How many words make this sentence? So your child has mastered counting objects? What about sentences in his stories? This helps with both reading comprehension and counting skills. Point to sentences and have the child count how many words he sees from the capital to the period. Doing so helps teach the child what a sentence is, as well as practice numeration.
Tap to my beat. Whether you use a pencil or a drumstick, instruct your child to tap the beat in songs. Choose a specific section of the song and tap the beat, counting together how many taps there are. This counting exercise helps the child learn about rhythm and song. But it's also great counting practice that you can sneak in disguised as fun.
Toss a penny in. Need a use for that old egg carton? Take off the top and use the egg holder portion to play penny toss. Number the slots 1-12 (or higher, depending the carton size). Grab a handful of pennies and hand them to your child. You might say "Toss 5 pennies into the number 1 slot". This simple counting game tests your child's hand-eye coordination, offers counting practice, tests number recognition skills, and more.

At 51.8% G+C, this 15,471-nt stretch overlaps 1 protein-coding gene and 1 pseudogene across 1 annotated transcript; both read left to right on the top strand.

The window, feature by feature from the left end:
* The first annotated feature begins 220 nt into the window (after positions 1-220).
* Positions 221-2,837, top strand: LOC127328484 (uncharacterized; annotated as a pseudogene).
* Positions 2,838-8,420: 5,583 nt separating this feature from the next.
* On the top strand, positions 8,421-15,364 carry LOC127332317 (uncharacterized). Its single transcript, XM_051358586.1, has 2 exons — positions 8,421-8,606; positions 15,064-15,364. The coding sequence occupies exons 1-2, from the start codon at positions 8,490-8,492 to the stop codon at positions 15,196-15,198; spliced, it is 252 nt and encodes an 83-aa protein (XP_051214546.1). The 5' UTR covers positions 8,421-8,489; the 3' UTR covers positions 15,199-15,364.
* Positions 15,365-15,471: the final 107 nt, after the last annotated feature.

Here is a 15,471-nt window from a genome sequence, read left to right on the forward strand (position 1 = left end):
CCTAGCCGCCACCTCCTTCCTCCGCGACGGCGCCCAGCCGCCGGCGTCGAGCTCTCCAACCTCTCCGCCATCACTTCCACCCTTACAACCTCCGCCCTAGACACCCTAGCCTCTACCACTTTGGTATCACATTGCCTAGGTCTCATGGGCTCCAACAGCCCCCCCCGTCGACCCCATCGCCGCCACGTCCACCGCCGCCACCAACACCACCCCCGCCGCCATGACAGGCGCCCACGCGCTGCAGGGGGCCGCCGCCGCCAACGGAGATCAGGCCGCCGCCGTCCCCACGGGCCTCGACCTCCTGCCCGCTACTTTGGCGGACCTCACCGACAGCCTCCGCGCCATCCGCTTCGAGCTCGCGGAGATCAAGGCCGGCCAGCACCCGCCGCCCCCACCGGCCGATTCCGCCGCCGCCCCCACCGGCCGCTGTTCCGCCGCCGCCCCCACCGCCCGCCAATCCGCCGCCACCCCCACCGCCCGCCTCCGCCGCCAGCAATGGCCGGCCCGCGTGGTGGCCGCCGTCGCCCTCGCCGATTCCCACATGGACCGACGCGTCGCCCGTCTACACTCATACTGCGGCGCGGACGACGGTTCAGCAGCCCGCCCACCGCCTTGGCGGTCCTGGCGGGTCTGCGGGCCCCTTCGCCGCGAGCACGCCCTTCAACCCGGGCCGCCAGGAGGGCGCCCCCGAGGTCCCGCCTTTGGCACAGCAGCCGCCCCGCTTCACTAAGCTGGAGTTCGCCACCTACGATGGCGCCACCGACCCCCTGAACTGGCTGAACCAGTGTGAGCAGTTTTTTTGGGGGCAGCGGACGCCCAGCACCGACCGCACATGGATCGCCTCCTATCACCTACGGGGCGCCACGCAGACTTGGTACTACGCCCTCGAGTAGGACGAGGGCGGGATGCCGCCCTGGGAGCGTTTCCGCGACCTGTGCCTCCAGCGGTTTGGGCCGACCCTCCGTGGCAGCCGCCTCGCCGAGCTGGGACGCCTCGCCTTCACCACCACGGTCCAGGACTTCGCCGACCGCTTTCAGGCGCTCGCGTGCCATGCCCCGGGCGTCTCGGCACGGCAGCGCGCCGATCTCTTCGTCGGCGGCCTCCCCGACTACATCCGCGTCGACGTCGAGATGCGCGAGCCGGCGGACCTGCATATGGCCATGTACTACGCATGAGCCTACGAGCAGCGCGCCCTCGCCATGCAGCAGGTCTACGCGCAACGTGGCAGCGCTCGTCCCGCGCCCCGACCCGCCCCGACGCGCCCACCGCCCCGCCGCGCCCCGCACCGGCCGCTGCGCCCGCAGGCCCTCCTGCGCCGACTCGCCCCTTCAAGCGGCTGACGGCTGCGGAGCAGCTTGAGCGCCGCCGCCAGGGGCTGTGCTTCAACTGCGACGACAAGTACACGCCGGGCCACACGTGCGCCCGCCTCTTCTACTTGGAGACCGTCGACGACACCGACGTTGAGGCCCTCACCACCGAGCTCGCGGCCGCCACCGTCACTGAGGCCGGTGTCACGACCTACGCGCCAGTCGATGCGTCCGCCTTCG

Red cars speed on by! Ever watch the cars go by with your kids? Turn it into a simple counting activity. Ask questions like "Let's see how many blue cars go by before the light turns red." Another may be "The light's green. How man red cars are speeding by?" Observe what's happening and use it to count the cars in various ways. This can be played during the homeschool day. But if your kids attend school outside the home, you can also play it with them on the way to and from school.
*I originally published this via Yahoo Contributor Network
Does Your Child Really Need a Preschool?: The Importance of Early Childhood Education
by Lyn Lomasi, Staff Writer